I’ll be totally honest here and say our family didn’t get as much out of Chiang Mai, Thailand as we thought we would. It feels rather blasphemous to admit this since we’d heard a lot of rave reviews from other travelers and had read many cool things about it, like the square moat surrounding its center, the abundance of ornate temples and its massive Night Market. However, for people toting around three young children and cramming everything they own into 4 suitcases, the shopping, continuous sightseeing and dodging traffic in narrow streets quickly loses its appeal. We also happened to visit during the city’s air pollution season, when the slash and burn farming hits its peak and takes its toll on both the skyline and the residents’ lungs.
We did go into the moated city center regularly, visiting a few temples and admiring the incredible detail put into the buildings and statues. The girls and I participated in the “Monk Chat” program at Wat Chedi Luang and talked with a novice monk for a while about his life before and after his Buddhist studies. Hearing his perspective and understanding more about Buddhism was a highlight of our time in the city.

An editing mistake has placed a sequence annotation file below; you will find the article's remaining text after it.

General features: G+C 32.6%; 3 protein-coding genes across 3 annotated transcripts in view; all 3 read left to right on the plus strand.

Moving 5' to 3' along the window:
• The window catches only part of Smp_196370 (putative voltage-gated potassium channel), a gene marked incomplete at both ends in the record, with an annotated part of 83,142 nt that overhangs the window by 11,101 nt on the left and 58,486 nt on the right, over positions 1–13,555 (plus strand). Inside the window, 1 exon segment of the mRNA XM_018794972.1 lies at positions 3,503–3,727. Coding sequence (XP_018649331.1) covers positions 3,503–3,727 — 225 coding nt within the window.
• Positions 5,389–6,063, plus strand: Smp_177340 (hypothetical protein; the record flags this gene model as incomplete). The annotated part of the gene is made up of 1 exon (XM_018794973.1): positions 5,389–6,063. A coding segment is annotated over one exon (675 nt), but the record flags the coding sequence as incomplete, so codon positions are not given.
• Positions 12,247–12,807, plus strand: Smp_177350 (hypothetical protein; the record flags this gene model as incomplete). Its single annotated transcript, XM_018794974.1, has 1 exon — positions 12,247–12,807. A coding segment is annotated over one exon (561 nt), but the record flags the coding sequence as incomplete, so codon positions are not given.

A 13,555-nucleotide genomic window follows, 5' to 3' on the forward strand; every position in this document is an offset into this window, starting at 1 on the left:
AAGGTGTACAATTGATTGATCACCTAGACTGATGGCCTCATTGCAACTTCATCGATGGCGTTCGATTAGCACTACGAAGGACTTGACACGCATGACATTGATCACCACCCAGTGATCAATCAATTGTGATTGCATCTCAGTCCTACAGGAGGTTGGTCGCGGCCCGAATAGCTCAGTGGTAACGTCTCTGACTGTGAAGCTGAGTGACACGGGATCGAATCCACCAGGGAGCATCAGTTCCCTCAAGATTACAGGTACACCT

As a bustling town for technological expats, Chiang Mai gave Brian a lot of options for work space. He spent many of his days at PunSpace, a co-working center located in the heart of the city. His favorite part of our time in Chiang Mai was the scooter he rented to get him around town. Each of the girls got a quick ride on it before he turned it back in to the rental shop, which was clearly evidence of the ways this trip has modified my maternal instincts. When in Rome (or Southeast Asia), I suppose.
We also visited the weekly Sunday Market, where the main street of the city center is closed off to traffic and thousands of vendors and food stands set up for business. It’s a pretty impressive sight and probably a totally enjoyable experience when you aren’t constantly searching for three little blonde heads bobbing amid the packed crowds.
Brian and I did head out on our own one night to experience Chiang Mai’s Night Market without the girls. As they sat watching a movie on the 10th floor of our secured condominium high rise (No judgement, people! They were perfectly safe!), the two of us got foot massages, strolled through walkways packed with stalls, ate great Thai food at food stands and watched free entertainment in the market’s main pavilion.
Parades were another fun aspect of our time in Chiang Mai. We happened to be there during the annual Flower Festival. One day as I wandered around looking for a market I stumbled upon a huge parade for the Flower Festival Queen. Each municipality in the province was represented with floats, banners and a cadre of elaborately dressed representatives. We ran into other small parades in Chiang Mai, but this one was by far the most impressive.
You know, as I sit here and type this post, I’m realizing we really did get to see a lot in Chiang Mai. Admittedly, it wasn’t our favorite part of Thailand, with its chaotic streets and rather intense air pollution. However, when you step out in Chiang Mai it’s definitely easy to find something new and different.